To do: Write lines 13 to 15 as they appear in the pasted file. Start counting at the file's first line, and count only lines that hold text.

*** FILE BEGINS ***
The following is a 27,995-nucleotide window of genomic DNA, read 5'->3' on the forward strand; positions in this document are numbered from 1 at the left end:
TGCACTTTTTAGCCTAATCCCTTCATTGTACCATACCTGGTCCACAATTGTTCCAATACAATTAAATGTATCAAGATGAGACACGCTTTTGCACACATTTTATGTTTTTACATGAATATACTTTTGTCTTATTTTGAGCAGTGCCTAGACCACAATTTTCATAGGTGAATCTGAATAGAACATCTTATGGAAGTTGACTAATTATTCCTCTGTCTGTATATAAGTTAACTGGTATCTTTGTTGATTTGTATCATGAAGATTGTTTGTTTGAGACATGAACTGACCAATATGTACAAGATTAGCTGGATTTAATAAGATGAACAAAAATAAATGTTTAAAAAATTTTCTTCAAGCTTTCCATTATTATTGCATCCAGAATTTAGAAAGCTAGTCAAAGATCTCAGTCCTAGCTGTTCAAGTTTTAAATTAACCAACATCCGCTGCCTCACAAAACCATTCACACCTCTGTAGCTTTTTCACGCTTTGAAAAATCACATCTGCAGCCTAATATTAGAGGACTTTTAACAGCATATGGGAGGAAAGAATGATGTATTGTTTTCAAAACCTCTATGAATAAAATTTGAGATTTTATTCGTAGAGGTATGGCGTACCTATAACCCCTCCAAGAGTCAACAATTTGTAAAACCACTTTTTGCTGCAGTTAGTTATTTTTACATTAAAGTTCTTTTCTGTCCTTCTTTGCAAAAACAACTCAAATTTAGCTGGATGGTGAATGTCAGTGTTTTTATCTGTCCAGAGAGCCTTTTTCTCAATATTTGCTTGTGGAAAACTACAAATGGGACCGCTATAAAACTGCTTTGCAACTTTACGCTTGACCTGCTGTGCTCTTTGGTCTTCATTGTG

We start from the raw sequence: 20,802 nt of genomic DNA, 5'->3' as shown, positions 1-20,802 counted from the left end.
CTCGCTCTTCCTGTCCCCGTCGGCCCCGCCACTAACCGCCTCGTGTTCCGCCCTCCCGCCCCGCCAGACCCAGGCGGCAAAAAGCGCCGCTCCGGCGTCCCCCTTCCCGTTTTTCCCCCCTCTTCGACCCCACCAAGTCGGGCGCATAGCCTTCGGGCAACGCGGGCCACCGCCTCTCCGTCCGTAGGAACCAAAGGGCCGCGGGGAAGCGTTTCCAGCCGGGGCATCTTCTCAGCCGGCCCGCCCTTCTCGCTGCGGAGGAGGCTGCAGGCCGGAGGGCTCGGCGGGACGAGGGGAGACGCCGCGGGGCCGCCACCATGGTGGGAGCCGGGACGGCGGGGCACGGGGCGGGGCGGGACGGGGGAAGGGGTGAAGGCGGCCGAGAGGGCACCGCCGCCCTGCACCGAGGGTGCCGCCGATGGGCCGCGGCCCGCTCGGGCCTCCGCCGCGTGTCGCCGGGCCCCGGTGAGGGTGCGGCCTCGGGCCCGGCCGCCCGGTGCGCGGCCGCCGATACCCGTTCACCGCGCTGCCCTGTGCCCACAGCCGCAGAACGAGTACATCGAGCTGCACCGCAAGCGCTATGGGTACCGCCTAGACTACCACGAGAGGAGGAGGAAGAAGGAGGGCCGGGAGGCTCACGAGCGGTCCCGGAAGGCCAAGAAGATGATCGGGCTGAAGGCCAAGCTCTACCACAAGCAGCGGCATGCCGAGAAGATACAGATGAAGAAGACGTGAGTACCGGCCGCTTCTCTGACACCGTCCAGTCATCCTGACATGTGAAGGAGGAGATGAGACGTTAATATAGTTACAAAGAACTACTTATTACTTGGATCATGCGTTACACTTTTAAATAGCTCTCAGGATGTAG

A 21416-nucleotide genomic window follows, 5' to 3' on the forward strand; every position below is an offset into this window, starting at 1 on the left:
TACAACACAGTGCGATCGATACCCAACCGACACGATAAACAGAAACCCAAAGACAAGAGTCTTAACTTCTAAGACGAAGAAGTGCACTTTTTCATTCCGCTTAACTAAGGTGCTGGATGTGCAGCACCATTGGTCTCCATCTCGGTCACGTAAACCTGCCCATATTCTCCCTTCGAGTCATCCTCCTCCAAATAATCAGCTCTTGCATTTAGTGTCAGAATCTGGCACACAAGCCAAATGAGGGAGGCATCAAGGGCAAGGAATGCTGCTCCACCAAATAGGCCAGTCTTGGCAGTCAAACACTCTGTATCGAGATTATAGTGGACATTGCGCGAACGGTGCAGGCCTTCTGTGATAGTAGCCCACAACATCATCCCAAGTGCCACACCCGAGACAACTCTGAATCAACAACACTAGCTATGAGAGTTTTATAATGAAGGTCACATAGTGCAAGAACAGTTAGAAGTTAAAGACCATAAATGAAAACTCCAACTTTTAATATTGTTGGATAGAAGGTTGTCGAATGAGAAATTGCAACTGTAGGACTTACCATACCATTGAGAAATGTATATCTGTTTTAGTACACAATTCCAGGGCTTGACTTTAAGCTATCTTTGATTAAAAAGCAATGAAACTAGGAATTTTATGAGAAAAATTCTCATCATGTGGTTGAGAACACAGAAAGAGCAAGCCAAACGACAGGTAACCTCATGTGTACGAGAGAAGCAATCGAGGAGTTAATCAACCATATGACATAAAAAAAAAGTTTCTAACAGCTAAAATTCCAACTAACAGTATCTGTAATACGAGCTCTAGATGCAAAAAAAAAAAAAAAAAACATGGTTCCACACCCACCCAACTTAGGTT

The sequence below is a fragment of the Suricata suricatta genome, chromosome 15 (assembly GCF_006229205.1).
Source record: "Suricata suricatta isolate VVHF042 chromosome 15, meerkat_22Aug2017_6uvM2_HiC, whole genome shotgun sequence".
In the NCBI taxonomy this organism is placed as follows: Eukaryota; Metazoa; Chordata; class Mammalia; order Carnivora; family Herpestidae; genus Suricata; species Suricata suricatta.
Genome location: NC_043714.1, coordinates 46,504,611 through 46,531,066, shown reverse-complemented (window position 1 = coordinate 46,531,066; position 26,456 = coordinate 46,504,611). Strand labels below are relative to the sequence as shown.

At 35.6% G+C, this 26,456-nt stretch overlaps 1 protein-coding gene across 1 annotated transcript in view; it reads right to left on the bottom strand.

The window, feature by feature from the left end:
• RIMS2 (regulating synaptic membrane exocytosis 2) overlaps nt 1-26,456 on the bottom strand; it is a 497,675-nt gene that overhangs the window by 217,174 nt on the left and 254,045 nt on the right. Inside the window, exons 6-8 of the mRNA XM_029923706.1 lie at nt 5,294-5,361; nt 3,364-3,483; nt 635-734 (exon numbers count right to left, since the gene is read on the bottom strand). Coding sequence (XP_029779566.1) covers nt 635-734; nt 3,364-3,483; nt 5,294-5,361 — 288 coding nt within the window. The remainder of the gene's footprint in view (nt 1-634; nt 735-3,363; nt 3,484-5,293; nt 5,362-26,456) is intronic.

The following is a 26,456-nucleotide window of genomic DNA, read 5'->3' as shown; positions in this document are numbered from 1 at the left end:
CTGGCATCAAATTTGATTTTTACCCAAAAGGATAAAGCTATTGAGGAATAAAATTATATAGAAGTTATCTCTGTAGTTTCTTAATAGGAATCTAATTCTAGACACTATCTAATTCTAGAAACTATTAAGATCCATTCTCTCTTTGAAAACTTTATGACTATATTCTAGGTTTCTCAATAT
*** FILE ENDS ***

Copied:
• RIMS2 (regulating synaptic membrane exocytosis 2) overlaps nt 1-26,456 on the bottom strand; it is a 497,675-nt gene that overhangs the window by 217,174 nt on the left and 254,045 nt on the right. Inside the window, exons 6-8 of the mRNA XM_029923706.1 lie at nt 5,294-5,361; nt 3,364-3,483; nt 635-734 (exon numbers count right to left, since the gene is read on the bottom strand). Coding sequence (XP_029779566.1) covers nt 635-734; nt 3,364-3,483; nt 5,294-5,361 — 288 coding nt within the window. The remainder of the gene's footprint in view (nt 1-634; nt 735-3,363; nt 3,484-5,293; nt 5,362-26,456) is intronic.

The following is a 26,456-nucleotide window of genomic DNA, read 5'->3' as shown; positions in this document are numbered from 1 at the left end:
CTGGCATCAAATTTGATTTTTACCCAAAAGGATAAAGCTATTGAGGAATAAAATTATATAGAAGTTATCTCTGTAGTTTCTTAATAGGAATCTAATTCTAGACACTATCTAATTCTAGAAACTATTAAGATCCATTCTCTCTTTGAAAACTTTATGACTATATTCTAGGTTTCTCAATAT